Dalton W. Williams
Summer In Hampton Virginia
Upon arriving at Hampton City Dock I met with Ralph & Gaston who were the rigger's who performed the rigging inspections for the previous Caribbean 1500' s and I had met during the rigging inspections for the Bermuda Cruising Cup. I was anxious to move on towards New England for the summer and wanted to get this behind me. When Ralph and Gaston arrived, I was armed with the information that I was certain the rig was in good shape as both the survey and the rigging inspection that was done at Summerfield Boat Works in Florida had assured me that the rig was in good condition for off shore sailing.
Almost immediately Ralph found a broken strand on the port aft lower and corrosion on the staysail rigging. Not a good sign... Then while inspecting the upper rigging he found two additional single strand failures in the rigging. So much for the assurances from the surveyor and Summerfield had supposedly changed out the staysail rigging (at least they charged me for new staysail rigging) before certifying the rig as ok for off shore sailing. That evening I got on the phone with the previous owners of Quietly (Brian and Terry) to ask if they had changed out any of the rigging in their five years of sailing Quietly in the Caribbean. They said they had changed out the turnbuckles but not any of the rigging. They had relied on the original owners statement that he had changed the rigging. But Brian went on to say that he and Terry had never found any documentation of the rigging being changed. It was looking like New England was going to have to wait a few weeks, especially since that trip entailed another 500 mile off shore leg between Hampton and Block Island south of Rhode Island.
Later that evening I found the original typed rigging list for Quietly among the ship's papers and the following day Ralph reviewed it with me while re-checking the rigging. Quietly's rig was clearly the original 20 year old rig except for the turnbuckles which Brian and Terry had changed out! If I had known that at the time of purchase, I would have negotiated a lower price for Quietly knowing that the rigging must be replaced. Oh, well... Just a few more Boat Units out of the cruising kitty... Ouch!
After re-checking my invoices from Summerfield Boat Works on the staysail rigging and confirming that they reported doing the work, I started checking some of their other work. They had also charged me for correcting the bend in the alternator mounting but on checking, the alternator was not mounted correctly. They had left out the spacer on the bottom mounting of the alternator causing damage to the engine mount!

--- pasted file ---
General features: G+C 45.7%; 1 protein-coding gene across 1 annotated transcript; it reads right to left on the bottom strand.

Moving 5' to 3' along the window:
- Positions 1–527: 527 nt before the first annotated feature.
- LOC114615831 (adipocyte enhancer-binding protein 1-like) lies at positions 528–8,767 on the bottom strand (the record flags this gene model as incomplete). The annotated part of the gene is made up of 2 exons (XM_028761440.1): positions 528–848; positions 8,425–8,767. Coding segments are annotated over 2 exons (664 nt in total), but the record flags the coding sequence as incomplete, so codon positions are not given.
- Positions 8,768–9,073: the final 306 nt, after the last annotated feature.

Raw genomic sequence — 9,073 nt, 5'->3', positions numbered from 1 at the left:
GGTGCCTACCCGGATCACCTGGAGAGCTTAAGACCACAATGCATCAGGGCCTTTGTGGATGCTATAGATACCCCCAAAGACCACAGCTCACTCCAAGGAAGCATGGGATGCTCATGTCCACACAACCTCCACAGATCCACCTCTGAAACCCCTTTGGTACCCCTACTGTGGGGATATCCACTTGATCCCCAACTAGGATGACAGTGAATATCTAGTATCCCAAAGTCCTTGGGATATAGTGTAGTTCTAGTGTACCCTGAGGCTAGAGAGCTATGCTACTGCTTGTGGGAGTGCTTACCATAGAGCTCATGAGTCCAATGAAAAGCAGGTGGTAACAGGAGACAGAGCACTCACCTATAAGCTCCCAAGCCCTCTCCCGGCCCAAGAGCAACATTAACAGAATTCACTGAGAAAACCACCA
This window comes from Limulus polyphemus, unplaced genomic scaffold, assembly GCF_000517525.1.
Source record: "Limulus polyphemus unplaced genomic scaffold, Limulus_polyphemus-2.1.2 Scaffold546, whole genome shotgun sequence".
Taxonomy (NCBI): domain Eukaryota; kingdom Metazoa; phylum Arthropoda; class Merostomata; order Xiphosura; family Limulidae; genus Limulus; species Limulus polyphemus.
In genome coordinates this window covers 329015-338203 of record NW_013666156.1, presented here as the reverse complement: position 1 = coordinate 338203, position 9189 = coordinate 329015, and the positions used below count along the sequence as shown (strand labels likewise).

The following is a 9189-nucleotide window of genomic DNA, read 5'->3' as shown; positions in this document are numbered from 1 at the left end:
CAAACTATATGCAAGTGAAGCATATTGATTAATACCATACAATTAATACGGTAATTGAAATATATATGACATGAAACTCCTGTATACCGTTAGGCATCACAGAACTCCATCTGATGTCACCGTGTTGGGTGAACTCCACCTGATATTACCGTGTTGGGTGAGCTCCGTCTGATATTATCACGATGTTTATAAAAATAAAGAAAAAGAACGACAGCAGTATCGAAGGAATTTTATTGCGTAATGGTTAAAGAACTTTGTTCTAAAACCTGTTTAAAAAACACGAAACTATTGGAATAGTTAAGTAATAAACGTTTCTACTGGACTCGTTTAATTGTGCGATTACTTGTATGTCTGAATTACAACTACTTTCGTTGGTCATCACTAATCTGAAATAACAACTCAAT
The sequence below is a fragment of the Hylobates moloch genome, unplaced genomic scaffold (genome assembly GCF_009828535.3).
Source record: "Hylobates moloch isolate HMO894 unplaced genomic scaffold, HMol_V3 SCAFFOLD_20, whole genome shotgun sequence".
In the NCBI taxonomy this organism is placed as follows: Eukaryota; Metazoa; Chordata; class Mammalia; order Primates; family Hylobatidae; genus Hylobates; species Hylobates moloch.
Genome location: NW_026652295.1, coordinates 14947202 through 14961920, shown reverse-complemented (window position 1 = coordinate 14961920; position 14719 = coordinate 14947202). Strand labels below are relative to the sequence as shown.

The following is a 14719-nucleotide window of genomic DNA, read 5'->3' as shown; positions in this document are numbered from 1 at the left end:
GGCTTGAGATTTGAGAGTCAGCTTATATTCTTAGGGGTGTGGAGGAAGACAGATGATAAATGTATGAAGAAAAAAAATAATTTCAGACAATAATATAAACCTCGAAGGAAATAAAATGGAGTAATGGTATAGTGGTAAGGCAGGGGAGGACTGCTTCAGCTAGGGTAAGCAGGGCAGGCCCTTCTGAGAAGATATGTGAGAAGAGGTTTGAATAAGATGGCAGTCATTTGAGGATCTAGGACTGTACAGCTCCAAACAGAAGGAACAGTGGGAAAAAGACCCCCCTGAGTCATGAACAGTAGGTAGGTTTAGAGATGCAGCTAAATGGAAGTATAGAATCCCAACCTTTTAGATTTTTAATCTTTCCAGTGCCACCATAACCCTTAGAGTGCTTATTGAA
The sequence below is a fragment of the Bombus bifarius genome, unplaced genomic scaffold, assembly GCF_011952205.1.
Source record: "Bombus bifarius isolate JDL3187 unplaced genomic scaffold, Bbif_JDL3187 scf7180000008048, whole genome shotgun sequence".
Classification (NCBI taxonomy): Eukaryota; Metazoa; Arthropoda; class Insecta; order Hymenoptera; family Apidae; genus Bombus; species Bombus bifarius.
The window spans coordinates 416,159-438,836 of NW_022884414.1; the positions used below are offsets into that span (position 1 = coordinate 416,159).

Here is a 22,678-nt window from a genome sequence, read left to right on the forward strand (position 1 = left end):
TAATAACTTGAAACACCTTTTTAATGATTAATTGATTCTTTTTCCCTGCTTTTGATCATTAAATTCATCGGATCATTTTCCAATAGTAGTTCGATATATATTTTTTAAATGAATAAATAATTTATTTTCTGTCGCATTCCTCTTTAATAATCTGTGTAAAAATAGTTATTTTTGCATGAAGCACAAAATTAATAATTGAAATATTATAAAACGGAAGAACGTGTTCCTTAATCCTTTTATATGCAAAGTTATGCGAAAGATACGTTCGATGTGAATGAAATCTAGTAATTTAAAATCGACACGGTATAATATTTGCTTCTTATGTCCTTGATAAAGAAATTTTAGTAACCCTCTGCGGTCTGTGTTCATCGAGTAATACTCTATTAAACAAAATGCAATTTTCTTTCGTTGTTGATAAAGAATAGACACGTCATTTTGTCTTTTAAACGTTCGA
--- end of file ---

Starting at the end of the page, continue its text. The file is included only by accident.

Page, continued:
Changing out the rigging was going to take a "a week to 10 days" which was going to be expensive staying at Hampton City Dock at $75.00 per day. Gaston said he had a friend with a private dock just down Sunset Creek who rented a slip on his dock and did wood work on boats as his retirement business. Perhaps there was some work he could do on the boat as well. Gaston would check with his friend that evening to see if I could tie to his dock as it would certainly be less expensive.
The next morning Ralph and Gaston arrived with the news that there was space on their friend's dock and helped me move Quietly to Pete's dock. Pete and his wife Lee were to be come good friends and I must say that Pete is one of the absolute nicest men I have had the pleasure of knowing in my life.
Pete was out on the end of his pier as we approached the slip in the morning and help get Quietly secure in the slip. I am not sure what Ralph and Gaston had told him but he seamed to know that I was going to be there longer than 10 days. But then he knew Ralph... There is more to that story but this is not the time. Pete said he would like to get one months slip rent in advance. The amount was $105.00 for the whole month, less than two days at Hampton City Marina! Not only was this inexpensive, it included water, electricity, and a beautiful view down Sunset Creek across to beautiful homes, the Hampton Yacht Club, and Hampton University. Just a few blocks up the street was a shopping center with a coin laundry, grocery, and several local restaurants. I have often been lucky in my life, but this was over the top!